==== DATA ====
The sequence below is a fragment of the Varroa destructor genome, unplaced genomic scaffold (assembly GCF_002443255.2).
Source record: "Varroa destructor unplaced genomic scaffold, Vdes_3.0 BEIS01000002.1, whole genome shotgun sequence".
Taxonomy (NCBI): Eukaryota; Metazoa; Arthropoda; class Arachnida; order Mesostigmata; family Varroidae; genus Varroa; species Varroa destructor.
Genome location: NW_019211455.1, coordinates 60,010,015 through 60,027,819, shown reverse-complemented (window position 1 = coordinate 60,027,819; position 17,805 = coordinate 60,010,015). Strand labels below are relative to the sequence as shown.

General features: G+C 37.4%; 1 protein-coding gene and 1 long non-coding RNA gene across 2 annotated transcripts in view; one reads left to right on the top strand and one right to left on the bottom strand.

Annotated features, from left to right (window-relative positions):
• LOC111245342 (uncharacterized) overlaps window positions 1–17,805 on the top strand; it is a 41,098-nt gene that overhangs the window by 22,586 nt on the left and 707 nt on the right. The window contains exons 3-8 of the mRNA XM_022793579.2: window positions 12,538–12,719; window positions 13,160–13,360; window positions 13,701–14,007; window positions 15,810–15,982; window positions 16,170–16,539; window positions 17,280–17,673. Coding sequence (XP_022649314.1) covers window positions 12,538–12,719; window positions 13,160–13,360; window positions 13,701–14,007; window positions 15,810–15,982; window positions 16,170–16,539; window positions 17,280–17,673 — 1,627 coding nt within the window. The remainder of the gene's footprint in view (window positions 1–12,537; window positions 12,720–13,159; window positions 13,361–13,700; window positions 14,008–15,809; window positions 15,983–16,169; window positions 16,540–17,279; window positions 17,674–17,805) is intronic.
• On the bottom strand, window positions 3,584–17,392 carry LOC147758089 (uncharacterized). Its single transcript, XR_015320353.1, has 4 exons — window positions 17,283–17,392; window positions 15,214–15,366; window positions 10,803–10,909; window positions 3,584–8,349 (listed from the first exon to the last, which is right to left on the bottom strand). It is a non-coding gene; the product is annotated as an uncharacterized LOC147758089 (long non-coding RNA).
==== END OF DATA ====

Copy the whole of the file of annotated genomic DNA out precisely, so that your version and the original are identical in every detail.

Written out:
The sequence below is a fragment of the Varroa destructor genome, unplaced genomic scaffold (assembly GCF_002443255.2).
Source record: "Varroa destructor unplaced genomic scaffold, Vdes_3.0 BEIS01000002.1, whole genome shotgun sequence".
Taxonomy (NCBI): Eukaryota; Metazoa; Arthropoda; class Arachnida; order Mesostigmata; family Varroidae; genus Varroa; species Varroa destructor.
Genome location: NW_019211455.1, coordinates 60,010,015 through 60,027,819, shown reverse-complemented (window position 1 = coordinate 60,027,819; position 17,805 = coordinate 60,010,015). Strand labels below are relative to the sequence as shown.

General features: G+C 37.4%; 1 protein-coding gene and 1 long non-coding RNA gene across 2 annotated transcripts in view; one reads left to right on the top strand and one right to left on the bottom strand.

Annotated features, from left to right (window-relative positions):
• LOC111245342 (uncharacterized) overlaps window positions 1–17,805 on the top strand; it is a 41,098-nt gene that overhangs the window by 22,586 nt on the left and 707 nt on the right. The window contains exons 3-8 of the mRNA XM_022793579.2: window positions 12,538–12,719; window positions 13,160–13,360; window positions 13,701–14,007; window positions 15,810–15,982; window positions 16,170–16,539; window positions 17,280–17,673. Coding sequence (XP_022649314.1) covers window positions 12,538–12,719; window positions 13,160–13,360; window positions 13,701–14,007; window positions 15,810–15,982; window positions 16,170–16,539; window positions 17,280–17,673 — 1,627 coding nt within the window. The remainder of the gene's footprint in view (window positions 1–12,537; window positions 12,720–13,159; window positions 13,361–13,700; window positions 14,008–15,809; window positions 15,983–16,169; window positions 16,540–17,279; window positions 17,674–17,805) is intronic.
• On the bottom strand, window positions 3,584–17,392 carry LOC147758089 (uncharacterized). Its single transcript, XR_015320353.1, has 4 exons — window positions 17,283–17,392; window positions 15,214–15,366; window positions 10,803–10,909; window positions 3,584–8,349 (listed from the first exon to the last, which is right to left on the bottom strand). It is a non-coding gene; the product is annotated as an uncharacterized LOC147758089 (long non-coding RNA).